Chau Doc, Vietnam
The Jahan anchored overnight, just downstream from the fishing town of Chau Doc. In the morning, we boarded covered water taxis that took us to visit the floating market nearby. It is a little late for the morning rush, but we were graciously invited to visit a large “wholesale” vessel, where we were proudly shown the storage hold and the living quarters—the entire family spends its life here, cooking, playing cards, and working on the upkeep of the vessel. But most of all, they stock up on their particular specialty and sell it to the smaller craft that visit early each day to transport products to the markets. In this case, the featured fruit is succulent watermelon and our guide purchased three at the remarkable wholesale price of one dollar a melon. While the life may seem idyllic to some, we learn that the children often do not go to school, so literacy in this river community is not as high as the Vietnamese average.
Once we all scrambled back into our water taxi, we proceeded into the market area of Chau Doc, where we first visited the local temple, honouring heroes of the community. We were not surprised to see in the middle an image of the late President Ho Chi Minh, who started the Vietnamese revolution, but never lived to see his country united. A cavalcade of oddly-configured cyclos drew up alongside and took some of the intrepid travelers on a circle tour of the market area. They dismounted some time later to walk along the riverfront, admiring the colourful display of local fruits and vegetables—very appetizing indeed. This is a practical market—along the sidewalk are shops selling everything from fishing supplies to seeds to natural medicines.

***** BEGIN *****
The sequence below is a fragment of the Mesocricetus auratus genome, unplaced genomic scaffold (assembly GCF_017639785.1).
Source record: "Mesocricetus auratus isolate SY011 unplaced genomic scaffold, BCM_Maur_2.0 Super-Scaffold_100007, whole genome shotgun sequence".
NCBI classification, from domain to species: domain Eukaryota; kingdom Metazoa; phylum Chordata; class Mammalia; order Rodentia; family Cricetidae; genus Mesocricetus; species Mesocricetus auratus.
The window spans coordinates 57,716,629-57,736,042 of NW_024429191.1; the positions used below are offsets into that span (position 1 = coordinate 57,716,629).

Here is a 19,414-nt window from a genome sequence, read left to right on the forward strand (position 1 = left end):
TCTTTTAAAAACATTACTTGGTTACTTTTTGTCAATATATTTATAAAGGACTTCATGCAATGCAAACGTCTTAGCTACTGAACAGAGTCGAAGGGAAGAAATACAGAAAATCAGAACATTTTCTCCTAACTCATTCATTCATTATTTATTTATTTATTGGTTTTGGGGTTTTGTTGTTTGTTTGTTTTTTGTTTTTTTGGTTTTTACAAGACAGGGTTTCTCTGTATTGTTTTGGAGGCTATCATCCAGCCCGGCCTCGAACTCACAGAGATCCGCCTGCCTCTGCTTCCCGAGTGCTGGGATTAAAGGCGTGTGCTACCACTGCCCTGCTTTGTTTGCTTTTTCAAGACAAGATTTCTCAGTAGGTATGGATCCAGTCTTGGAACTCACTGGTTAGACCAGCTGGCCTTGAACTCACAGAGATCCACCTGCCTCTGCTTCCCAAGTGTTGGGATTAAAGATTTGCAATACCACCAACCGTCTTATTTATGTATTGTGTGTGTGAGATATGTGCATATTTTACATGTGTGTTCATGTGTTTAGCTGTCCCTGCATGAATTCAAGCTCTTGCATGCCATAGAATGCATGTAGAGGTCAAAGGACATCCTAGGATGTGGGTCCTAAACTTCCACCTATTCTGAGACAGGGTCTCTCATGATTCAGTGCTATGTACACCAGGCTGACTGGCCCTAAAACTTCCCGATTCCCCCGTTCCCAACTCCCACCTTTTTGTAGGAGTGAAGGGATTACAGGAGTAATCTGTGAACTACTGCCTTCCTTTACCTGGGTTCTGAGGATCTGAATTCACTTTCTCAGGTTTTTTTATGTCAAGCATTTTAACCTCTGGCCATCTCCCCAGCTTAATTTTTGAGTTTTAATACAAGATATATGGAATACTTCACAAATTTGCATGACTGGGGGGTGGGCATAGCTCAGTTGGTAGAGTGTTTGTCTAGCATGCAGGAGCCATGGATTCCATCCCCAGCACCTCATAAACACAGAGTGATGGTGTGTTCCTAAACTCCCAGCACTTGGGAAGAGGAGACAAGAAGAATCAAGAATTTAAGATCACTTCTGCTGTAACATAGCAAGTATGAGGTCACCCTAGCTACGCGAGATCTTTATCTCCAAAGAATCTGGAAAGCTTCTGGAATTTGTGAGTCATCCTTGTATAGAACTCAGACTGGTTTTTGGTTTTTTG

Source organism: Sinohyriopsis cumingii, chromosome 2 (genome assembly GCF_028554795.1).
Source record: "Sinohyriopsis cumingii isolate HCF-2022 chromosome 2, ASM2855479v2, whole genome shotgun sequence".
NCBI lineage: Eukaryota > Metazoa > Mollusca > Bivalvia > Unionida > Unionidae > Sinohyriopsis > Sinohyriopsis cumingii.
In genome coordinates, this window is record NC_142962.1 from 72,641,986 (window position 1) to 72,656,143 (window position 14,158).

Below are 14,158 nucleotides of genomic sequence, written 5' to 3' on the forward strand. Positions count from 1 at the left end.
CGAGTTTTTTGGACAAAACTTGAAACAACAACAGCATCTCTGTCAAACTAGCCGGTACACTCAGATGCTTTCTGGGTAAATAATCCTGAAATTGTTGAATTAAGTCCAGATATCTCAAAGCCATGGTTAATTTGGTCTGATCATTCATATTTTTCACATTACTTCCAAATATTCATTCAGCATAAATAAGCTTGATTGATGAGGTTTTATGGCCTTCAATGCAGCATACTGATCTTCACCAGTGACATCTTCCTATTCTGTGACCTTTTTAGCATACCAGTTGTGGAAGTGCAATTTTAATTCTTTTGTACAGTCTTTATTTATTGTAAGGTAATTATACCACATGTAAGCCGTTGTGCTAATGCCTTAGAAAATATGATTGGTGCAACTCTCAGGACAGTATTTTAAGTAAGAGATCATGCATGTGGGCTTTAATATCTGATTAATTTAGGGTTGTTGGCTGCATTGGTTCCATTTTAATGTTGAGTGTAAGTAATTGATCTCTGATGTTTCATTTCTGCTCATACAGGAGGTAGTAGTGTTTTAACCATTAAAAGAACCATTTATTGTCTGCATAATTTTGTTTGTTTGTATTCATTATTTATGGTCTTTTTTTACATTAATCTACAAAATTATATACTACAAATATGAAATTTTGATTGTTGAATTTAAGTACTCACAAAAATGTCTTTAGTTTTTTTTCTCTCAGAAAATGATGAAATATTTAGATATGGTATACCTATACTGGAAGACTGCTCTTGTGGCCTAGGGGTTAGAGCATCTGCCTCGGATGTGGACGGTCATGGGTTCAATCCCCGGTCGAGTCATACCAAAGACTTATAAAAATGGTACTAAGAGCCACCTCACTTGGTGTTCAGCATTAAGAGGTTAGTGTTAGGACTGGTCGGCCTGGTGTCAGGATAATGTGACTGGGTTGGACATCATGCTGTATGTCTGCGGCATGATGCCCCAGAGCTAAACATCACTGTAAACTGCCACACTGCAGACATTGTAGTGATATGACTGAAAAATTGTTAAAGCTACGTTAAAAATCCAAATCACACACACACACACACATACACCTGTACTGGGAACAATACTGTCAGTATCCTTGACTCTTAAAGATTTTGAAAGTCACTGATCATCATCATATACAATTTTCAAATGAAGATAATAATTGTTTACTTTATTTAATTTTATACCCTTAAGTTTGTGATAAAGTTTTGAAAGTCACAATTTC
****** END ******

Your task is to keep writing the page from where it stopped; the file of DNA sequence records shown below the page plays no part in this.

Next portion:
We were then taken to see one of the hundreds of floating fish farms, each holding up to 15,000 catfish, or “saba,” which will be flash frozen and exported, mainly to the U.S., Canada, and Europe. The farms also produce tilapia, mainly for domestic use. These farms constitute a major investment: the producers must first procure fingerlings, then purchase the nutritious feed pellets that supplement a home-made mash of rice bran, fish meal, and sweet potato, and pay the overhead for their floating farms. In a good season, the payoff can support a family very comfortably.
In the afternoon, I gave a brief introduction to the contemporary history of Vietnam, in preparation for the days ahead.
The day concluded with a walking tour of the prosperous Delta village of An Hung, which produces a huge variety of fruits and vegetables, specializing in red chilis. We were invited by a local family to sample some of the succulent fruits, including very rich durian, which seems somehow to have been modified to reduce its noxious smell. On offer also were delicious mangosteen, corn, jackfruit, and other seasonal fruits. The monkey bridge crossing the nearby stream offered a challenge for a few hardy souls, but most are content to sit quietly and listen to a group of local musicians playing traditional instruments in the family home.